Experian To Pay $3 Million Fine Neither Admit Nor Deny CFPB Charges

The Consumer Financial Protection Bureau (CFPB) took action against Experian and its subsidiaries for deceiving consumers about the use of credit scores it sold to consumers.

Experian claimed the credit scores it marketed and provided to consumers were used by lenders to make credit decisions.

experian

In fact, lenders did not use Experian’s scores to make those decisions.

The CFPB ordered Experian to truthfully represent how its credit scores are used.

Experian must also pay a civil penalty of $3 million.

Experian neither admitted nor denied the charges.

“Experian deceived consumers over how the credit scores it marketed and sold were used by lenders,” said CFPB Director Richard Cordray. “Consumers deserve and should expect honest and accurate information about their credit scores, which are central to their financial lives.”

Experian, based in Costa Mesa, California, is one of the nation’s three largest credit reporting agencies. Experian markets, advertises, sells, offers, and provides credit scores, credit reports, credit monitoring, and other related products to consumers and third parties.

Credit scores are numerical summaries designed to predict consumer payment behavior in using credit.

Many lenders and other commercial users consider these scores when deciding whether to extend credit.

No single credit score or credit scoring model is used by every lender.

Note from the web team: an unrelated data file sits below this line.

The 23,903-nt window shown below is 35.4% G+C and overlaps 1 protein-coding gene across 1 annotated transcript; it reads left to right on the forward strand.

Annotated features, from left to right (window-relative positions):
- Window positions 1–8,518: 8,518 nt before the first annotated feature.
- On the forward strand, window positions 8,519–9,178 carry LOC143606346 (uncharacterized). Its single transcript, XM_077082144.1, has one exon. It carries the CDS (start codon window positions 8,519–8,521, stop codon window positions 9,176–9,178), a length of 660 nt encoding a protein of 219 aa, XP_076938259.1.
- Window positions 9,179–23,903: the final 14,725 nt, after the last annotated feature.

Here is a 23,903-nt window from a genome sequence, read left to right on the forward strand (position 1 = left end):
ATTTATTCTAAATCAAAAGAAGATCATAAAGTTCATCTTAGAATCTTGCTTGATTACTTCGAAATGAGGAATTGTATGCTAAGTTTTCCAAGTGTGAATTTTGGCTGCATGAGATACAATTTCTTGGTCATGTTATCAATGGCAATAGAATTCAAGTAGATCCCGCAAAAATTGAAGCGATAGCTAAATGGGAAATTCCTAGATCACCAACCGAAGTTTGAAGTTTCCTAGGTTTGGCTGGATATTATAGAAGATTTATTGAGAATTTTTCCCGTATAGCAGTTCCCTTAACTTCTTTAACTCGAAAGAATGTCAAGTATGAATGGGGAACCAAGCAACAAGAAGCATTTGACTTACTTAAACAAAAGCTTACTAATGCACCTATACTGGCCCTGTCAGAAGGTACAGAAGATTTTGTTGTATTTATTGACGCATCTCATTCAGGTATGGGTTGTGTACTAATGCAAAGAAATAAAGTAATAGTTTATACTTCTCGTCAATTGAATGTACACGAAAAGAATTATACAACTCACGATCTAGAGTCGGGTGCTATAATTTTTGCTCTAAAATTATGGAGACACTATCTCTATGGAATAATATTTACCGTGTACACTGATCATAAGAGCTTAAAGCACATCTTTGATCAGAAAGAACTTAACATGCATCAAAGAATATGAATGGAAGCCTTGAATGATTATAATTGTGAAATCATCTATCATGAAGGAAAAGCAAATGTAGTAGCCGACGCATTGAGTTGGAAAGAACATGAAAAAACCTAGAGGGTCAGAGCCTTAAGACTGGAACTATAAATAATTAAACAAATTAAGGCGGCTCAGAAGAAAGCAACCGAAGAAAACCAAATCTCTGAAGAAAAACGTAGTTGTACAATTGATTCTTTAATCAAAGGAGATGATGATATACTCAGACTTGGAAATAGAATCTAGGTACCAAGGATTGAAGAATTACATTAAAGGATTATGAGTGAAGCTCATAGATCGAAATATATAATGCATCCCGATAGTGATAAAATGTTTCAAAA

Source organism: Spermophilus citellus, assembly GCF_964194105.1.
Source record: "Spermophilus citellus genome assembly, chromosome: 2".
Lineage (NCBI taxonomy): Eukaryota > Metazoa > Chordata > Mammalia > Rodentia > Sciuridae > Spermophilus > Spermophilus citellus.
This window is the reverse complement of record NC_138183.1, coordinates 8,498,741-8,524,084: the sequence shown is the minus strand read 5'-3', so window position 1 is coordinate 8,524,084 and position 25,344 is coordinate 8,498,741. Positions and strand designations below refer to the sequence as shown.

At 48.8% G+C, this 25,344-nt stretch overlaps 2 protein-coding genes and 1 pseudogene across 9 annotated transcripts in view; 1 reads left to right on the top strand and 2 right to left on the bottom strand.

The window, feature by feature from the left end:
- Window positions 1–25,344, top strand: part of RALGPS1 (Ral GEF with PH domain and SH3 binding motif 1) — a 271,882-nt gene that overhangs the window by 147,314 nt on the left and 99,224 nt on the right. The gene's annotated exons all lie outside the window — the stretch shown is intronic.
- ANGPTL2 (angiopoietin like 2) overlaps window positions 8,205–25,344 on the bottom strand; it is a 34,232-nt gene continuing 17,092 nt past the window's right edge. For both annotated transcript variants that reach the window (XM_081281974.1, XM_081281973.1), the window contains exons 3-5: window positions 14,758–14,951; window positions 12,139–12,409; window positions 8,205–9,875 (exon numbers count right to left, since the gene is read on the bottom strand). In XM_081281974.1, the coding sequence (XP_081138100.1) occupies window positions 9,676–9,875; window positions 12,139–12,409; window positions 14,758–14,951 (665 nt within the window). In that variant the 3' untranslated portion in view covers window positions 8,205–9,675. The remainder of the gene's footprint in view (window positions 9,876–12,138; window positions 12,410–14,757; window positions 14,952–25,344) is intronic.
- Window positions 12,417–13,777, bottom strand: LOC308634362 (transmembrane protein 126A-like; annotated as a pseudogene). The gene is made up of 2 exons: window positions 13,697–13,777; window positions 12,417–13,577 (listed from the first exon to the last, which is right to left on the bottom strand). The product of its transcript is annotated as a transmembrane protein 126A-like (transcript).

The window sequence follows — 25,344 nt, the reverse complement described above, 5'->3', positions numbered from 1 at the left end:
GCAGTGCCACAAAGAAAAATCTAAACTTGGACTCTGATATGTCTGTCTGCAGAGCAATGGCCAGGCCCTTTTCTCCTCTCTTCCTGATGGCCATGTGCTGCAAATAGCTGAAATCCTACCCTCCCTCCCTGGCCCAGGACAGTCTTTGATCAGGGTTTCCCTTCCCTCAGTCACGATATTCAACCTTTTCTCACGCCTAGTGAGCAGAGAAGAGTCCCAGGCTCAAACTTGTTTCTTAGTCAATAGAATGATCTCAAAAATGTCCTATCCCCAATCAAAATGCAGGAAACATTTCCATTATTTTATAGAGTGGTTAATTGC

In addition to the credit scores that are actually used by lenders, several companies have developed so-called “educational credit scores,” which lenders rarely, if ever, use. These scores are intended to inform consumers.

Experian developed its own proprietary credit scoring model, referred to as the “PLUS Score,” which it applied to information in consumer credit files to generate a credit score it offered directly to consumers.

The PLUS Score is an “educational” credit score and is not used by lenders for credit decisions.

From at least 2012 through 2014, Experian violated the Dodd-Frank Wall Street Reform and Consumer Protection Act by deceiving consumers about the use of the credit scores it sold.

In its advertising, Experian falsely represented that the credit scores it marketed and provided to consumers were the same scores lenders use to make credit decisions.

In fact, lenders did not use the scores Experian sold to consumers. In some instances, there were significant differences between the PLUS Scores that Experian provided to consumers and the various credit scores lenders actually use. As a result, Experian’s credit scores in these instances presented an inaccurate picture of how lenders assessed consumer creditworthiness.

Experian also violated the Fair Credit Reporting Act, which requires a credit reporting company to provide a free credit report once every twelve months and to operate a central source – AnnualCreditReport.com – where consumers can obtain their report.

Until March 2014, consumers getting their report through Experian had to view Experian advertisements before they got to the report. This violates the Fair Credit Reporting Act prohibition of such advertising tactics.

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